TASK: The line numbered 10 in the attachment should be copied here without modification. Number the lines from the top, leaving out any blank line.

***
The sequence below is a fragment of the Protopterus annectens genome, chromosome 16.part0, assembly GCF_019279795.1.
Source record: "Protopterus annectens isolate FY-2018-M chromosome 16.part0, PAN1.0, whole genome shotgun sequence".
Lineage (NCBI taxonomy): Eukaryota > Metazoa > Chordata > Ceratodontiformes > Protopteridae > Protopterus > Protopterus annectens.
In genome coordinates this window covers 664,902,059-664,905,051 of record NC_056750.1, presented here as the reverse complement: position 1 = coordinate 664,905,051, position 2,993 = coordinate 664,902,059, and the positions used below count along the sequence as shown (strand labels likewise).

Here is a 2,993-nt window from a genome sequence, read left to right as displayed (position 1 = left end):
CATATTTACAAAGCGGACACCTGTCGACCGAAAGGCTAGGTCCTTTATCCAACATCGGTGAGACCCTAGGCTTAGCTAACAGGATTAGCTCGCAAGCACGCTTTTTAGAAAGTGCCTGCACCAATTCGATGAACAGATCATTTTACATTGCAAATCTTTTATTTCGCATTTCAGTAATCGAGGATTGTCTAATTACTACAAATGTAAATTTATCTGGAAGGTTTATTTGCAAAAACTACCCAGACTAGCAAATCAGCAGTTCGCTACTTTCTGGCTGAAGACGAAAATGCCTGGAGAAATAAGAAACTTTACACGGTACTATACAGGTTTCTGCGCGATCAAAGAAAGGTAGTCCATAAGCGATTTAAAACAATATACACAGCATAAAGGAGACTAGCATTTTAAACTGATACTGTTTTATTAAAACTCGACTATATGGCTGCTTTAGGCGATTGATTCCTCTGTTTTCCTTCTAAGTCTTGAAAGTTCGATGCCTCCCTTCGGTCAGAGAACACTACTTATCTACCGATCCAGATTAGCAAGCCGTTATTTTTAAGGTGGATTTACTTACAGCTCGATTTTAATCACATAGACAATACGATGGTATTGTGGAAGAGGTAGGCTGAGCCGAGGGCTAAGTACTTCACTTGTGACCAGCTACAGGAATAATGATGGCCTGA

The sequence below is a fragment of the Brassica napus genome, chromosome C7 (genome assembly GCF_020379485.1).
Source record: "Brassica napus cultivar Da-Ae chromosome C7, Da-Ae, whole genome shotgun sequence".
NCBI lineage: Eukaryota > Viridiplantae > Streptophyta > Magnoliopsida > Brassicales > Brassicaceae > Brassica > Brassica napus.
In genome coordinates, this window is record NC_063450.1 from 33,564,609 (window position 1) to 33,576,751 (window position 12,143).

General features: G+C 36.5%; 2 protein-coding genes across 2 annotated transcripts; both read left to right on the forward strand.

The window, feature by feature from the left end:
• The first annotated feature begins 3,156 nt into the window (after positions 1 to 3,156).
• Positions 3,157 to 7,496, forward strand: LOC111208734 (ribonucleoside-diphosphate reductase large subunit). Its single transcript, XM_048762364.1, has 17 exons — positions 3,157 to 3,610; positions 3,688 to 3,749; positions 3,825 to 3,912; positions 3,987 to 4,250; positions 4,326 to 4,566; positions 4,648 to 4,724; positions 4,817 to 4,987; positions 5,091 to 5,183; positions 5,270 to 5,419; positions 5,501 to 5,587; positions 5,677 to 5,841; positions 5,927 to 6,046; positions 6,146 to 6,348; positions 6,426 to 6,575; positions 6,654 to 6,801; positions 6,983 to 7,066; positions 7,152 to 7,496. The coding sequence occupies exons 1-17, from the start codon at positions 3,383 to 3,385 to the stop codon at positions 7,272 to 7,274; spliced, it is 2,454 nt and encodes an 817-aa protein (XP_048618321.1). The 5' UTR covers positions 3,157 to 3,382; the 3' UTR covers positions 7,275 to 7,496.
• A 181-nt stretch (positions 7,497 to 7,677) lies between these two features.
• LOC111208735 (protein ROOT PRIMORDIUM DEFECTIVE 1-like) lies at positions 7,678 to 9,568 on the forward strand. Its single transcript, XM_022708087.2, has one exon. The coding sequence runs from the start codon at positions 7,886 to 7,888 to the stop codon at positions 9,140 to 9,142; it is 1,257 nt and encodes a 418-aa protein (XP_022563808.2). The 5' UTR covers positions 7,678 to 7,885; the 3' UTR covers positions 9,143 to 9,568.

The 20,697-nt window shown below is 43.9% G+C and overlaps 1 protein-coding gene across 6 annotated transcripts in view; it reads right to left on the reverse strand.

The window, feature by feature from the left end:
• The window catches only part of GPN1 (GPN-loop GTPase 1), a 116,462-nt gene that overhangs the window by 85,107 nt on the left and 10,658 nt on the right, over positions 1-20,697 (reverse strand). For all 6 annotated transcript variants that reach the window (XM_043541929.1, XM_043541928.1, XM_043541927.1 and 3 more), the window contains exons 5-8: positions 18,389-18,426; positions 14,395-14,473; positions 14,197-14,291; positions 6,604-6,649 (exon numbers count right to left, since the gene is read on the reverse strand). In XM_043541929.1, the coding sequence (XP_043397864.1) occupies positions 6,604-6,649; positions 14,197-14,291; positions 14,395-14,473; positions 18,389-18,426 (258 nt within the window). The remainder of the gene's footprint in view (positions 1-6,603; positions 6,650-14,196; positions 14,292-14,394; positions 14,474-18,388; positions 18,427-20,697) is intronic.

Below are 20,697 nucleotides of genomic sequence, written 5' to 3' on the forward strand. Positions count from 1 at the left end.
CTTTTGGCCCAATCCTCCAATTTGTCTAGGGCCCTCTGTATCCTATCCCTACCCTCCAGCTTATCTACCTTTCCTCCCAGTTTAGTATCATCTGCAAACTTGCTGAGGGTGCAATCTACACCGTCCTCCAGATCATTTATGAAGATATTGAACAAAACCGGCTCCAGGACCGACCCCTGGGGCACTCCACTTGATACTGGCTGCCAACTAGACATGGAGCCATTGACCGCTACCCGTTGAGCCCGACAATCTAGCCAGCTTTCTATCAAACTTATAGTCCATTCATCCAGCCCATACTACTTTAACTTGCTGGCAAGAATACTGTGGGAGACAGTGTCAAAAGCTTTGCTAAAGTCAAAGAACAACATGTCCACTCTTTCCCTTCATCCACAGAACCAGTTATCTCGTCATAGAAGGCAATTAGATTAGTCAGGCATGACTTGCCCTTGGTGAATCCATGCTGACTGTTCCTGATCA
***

In genome coordinates, this window is record NC_063450.1 from 33,564,609 (window position 1) to 33,576,751 (window position 12,143).